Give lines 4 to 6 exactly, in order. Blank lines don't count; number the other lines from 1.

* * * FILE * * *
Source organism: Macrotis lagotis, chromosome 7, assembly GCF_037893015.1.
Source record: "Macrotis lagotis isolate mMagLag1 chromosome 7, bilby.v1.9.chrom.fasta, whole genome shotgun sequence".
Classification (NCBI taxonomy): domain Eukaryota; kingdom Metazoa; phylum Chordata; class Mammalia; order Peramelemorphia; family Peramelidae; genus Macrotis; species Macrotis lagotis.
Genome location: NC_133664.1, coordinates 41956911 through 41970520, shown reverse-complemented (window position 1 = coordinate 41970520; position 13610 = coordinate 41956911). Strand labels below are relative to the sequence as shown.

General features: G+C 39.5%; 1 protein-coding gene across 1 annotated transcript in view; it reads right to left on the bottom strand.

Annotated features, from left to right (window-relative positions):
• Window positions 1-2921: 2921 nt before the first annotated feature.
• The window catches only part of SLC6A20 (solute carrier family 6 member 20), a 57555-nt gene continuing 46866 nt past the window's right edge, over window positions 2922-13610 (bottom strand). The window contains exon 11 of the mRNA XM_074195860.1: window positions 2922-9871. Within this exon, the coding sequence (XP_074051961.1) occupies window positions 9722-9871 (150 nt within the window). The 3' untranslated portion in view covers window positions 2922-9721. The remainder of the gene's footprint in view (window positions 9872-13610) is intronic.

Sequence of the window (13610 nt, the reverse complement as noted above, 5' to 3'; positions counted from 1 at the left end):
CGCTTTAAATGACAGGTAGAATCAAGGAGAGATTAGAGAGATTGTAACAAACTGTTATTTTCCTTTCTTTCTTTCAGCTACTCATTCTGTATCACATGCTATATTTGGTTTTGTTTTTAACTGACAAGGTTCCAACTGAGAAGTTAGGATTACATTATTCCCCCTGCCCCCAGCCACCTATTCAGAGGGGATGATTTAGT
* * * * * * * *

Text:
Genome location: NC_133664.1, coordinates 41956911 through 41970520, shown reverse-complemented (window position 1 = coordinate 41970520; position 13610 = coordinate 41956911). Strand labels below are relative to the sequence as shown.

General features: G+C 39.5%; 1 protein-coding gene across 1 annotated transcript in view; it reads right to left on the bottom strand.

Annotated features, from left to right (window-relative positions):